I think the little birdie just might trade in her dancing shoes for farming “topatoes.” And I might just join her. I had no idea growing potatoes would be so fun. Maybe it’s so gratifying because we had no idea what was happening down in the dirt. It’s not like other vegetables that you can easily monitor every day to see how things are shaping up (or not). With the potatoes, we just decided one day we ought to dig down and find out. Crossing fingers, we dug and easily upturned some beautiful little guys. “Topatoes!!!”
Some of the tigger melons (or delicata squash?) from across the garden were starting to crowd out the beets so we harvested a bunch of those too. I can smell some roasted veggies in our very near future. Autumn, we are happy you’re here! Do any of you like to do anything in particular with your beet greens? Treat them like kale or chard? Any ideas?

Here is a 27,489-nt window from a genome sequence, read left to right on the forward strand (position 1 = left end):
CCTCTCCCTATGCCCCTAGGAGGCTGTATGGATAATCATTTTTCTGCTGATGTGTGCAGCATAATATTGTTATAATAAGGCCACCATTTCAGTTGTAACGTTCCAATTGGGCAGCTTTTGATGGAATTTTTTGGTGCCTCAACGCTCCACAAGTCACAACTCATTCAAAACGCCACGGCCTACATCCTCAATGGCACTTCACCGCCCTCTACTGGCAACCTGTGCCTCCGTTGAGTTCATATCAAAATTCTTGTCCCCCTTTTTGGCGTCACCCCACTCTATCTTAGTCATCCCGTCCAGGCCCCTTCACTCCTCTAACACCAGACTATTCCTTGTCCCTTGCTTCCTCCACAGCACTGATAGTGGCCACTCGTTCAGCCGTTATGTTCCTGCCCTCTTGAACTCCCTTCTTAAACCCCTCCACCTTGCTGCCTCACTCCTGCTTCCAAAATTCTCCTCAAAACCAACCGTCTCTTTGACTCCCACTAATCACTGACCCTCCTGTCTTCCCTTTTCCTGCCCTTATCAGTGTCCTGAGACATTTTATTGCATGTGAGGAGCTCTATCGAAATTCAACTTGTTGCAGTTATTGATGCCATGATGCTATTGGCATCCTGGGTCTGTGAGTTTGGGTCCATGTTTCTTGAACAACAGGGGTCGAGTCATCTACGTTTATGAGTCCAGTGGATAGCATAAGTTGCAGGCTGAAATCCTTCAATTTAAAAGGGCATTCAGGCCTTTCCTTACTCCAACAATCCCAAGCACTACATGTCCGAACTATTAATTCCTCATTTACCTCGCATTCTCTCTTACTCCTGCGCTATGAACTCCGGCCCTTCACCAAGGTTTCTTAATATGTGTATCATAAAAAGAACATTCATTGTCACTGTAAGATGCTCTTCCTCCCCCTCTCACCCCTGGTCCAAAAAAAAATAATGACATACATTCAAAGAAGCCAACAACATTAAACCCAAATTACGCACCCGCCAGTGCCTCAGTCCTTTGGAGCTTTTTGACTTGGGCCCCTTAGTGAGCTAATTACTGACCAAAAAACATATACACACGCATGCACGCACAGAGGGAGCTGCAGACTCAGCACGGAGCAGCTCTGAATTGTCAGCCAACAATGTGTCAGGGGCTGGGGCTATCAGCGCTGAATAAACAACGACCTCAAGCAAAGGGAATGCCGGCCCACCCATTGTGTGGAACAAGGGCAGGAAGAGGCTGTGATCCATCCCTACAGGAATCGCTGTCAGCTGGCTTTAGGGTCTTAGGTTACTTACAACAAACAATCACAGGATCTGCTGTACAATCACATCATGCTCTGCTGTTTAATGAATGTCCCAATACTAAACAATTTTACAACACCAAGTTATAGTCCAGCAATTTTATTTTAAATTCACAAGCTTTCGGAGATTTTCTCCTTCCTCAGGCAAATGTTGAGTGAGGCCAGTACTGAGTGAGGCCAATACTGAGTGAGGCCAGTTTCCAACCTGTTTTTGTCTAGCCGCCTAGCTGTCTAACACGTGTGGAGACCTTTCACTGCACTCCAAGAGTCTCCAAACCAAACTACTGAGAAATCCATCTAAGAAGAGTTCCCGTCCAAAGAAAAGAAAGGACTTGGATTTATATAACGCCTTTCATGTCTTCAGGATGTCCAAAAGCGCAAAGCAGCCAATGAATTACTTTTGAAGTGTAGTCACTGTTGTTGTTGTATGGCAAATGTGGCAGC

Licking our lips in northern Michigan…
It doesn’t just seem like the snow piles just disappeared. They really did. And what happened to spring, anyway? Yesterday’s summery 83 and sunny crashed that party. So my peas are not ready for 83 on a regular basis. They seem to prefer a milder spring. But they’re making a lovely appearance, aren’t they? Finally!
In other gardening news, the little birdie and I planted several more rows of different seeds yesterday. Melons, squash, beets, carrots, dill. She’s pretty focused for about 3/4 of a row of the bigger seeds, like tigger melon or delicata squash seeds. The carrot seeds–so tiny, even for tiny, nimble hands–not so easy or interesting for an (almost!) two tot. She just wanted to toss them up in the air and see them rain down. Can’t really blame her, but it will be an *interesting* carrot crop this year.
And I’m thinking that we will have a nice salad for a Memorial Day picnic… crossing fingers here.
What’s growing in your garden, lovelies? Have you had any fresh asparagus yet? Yummy. XO ash
P.S. Yes, it does seem a bit trite to blog about lettuce growing in our backyard when there’s so much devastation and heartache in Joplin. I’m feeling very grateful to have a home that is safe and sound, a healthy family, and another beautiful day to be alive.